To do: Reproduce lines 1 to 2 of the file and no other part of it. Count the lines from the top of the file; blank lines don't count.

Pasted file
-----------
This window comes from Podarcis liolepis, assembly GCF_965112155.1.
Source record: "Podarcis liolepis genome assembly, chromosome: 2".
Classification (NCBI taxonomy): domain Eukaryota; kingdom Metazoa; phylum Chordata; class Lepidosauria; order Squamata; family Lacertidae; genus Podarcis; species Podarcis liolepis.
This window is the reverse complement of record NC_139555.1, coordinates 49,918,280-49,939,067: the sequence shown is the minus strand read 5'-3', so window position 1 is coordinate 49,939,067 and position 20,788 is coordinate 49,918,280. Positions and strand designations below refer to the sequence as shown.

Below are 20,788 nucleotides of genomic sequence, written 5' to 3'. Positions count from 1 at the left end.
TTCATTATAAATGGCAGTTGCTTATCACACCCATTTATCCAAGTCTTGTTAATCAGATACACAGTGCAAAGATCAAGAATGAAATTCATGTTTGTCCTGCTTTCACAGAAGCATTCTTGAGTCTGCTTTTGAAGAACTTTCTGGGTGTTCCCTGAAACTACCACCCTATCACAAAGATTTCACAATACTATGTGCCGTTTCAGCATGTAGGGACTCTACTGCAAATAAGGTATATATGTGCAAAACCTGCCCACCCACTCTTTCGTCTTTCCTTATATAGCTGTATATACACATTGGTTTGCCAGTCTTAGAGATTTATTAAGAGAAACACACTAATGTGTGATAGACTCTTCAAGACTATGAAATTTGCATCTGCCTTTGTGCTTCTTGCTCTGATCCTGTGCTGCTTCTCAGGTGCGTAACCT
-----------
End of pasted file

This window comes from Podarcis liolepis, assembly GCF_965112155.1.
Source record: "Podarcis liolepis genome assembly, chromosome: 2".